So, religion, as the theological institution, becomes an institution of morality. I use the indefinite article quite purposefully here, as I see no reason why there cannot be manifold institutions of morality, or perhaps, more controversially, moral institutions. Religion has historically been viewed as the dominant moral institution, though it is by no means the only one. Platonism in its pure form is largely unconcerned with religion and spirituality, indeed, Plato’s writings have a largely secular focus, and yet Platonism has served as a moral institution for centuries in various forms. Stoicism as well, which stands directly opposed to the metaphysical, is a philosophical movement caught up entirely with morality. Again, a moral institution which derives its force not from appeals to divine transcendence, but from appeals to lived experience and rationality.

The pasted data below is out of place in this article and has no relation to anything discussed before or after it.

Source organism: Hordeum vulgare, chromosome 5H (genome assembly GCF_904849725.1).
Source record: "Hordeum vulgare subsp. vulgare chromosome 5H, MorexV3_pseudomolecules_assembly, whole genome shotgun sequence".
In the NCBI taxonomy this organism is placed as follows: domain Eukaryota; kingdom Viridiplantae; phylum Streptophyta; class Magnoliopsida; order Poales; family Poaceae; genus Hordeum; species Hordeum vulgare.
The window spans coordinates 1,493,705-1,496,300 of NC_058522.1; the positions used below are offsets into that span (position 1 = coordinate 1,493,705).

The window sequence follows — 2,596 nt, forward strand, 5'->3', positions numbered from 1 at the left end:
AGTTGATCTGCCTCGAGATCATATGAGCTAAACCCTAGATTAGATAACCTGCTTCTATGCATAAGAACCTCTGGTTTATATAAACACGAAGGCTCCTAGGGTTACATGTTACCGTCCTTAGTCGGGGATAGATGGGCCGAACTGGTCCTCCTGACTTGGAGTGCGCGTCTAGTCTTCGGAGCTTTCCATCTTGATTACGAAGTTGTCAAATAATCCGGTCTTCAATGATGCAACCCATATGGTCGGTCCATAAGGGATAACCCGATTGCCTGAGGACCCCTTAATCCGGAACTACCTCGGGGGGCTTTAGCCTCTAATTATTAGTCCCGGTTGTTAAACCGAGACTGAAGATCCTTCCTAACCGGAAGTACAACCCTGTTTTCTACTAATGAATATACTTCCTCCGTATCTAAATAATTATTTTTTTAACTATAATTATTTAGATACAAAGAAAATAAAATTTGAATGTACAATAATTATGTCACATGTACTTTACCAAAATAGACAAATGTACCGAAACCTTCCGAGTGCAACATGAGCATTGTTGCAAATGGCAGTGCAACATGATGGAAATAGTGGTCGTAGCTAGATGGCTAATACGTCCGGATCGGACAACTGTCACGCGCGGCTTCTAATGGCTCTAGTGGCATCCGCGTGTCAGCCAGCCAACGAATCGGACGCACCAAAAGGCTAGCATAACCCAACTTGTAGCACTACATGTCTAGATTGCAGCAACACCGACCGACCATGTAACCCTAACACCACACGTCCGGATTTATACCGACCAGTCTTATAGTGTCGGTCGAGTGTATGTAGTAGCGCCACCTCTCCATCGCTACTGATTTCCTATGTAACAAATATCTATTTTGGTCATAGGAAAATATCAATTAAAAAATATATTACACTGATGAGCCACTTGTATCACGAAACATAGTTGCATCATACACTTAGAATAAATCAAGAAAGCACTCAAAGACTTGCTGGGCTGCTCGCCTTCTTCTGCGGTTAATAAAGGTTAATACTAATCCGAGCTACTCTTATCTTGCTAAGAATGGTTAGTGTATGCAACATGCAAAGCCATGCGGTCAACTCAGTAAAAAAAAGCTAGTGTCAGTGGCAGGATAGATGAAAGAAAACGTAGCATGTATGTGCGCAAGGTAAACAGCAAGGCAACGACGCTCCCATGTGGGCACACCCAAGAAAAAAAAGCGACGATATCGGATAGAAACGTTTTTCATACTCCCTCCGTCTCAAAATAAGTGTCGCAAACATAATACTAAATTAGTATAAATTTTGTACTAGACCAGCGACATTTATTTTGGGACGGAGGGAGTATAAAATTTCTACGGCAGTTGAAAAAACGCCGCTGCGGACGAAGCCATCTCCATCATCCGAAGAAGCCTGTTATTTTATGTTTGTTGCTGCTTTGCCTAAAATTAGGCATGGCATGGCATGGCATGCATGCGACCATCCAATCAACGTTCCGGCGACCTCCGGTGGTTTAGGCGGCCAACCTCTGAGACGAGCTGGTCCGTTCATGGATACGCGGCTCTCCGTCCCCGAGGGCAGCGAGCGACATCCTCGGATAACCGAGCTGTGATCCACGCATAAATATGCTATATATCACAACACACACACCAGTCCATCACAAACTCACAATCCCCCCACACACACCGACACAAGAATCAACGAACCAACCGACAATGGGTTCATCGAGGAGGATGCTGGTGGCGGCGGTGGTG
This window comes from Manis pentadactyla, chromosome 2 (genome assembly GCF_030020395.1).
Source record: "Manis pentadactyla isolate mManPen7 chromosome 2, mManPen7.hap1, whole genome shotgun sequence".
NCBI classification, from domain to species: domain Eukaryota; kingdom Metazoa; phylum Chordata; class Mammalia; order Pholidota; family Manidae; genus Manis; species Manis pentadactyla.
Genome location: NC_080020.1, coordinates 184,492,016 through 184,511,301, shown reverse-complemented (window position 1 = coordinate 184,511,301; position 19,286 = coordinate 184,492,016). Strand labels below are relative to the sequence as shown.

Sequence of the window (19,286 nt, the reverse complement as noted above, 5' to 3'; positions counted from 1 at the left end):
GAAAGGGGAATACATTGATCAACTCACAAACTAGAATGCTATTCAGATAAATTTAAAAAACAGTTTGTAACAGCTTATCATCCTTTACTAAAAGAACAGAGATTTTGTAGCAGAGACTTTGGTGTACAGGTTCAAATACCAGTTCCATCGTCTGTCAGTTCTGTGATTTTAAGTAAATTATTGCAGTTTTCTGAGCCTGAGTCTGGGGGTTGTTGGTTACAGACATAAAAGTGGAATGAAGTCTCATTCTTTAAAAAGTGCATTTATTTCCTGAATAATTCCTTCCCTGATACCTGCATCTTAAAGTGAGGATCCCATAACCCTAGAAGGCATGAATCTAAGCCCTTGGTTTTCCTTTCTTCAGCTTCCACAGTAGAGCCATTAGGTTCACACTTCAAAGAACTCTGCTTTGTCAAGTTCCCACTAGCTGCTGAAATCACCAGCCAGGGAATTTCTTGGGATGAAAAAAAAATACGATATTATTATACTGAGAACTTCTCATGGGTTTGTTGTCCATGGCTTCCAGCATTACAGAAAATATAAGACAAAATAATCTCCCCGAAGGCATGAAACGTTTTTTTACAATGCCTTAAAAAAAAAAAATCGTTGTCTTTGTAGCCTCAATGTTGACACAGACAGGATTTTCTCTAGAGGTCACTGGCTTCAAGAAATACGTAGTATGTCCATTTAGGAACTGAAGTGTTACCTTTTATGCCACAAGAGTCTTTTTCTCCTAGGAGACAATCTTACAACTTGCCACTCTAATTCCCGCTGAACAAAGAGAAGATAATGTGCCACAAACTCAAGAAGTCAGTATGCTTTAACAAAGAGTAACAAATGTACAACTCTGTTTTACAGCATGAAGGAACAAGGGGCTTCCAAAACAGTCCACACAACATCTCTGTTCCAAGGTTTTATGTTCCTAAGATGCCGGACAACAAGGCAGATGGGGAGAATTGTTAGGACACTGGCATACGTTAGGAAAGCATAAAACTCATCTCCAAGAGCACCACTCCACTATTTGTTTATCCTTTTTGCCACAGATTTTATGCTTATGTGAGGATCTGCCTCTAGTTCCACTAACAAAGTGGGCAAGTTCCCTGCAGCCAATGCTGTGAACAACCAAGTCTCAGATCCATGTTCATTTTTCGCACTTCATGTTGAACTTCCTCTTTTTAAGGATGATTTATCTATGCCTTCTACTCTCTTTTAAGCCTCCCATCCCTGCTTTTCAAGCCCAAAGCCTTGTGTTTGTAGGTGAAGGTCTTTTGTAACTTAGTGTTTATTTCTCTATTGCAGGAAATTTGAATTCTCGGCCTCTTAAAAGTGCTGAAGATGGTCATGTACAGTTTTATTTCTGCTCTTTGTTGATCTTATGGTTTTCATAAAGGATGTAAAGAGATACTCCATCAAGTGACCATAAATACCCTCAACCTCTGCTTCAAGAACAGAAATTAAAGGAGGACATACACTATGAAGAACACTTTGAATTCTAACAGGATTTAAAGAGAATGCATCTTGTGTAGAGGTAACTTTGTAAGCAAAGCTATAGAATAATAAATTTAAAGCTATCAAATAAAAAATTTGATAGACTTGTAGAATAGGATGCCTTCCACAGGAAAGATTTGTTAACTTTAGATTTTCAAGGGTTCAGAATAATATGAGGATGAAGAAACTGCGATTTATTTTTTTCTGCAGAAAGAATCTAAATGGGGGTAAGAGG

Modern Secular Humanism owes a great debt to Stoicism in particular, I feel, for its approaches to morality. Thus, Secular Humanism functions in the moral realm in a way quite similar to religion, merely with different derivations. In place of theology, Secular Humanist moralities derive from philosophy. I hold that neither is necessarily incompatible with the other. Theology first places authority in divinity, while philosophy privileges human reason. Neither need contradict the other. Difficulties emerge when particular theologies and philosophies denounce the privilege of their peers. A particular theology or philosophy may instantiate a flawed morality, but this does not contradict the functioning of morality within the class of institutions deemed moral, be they secular or religious.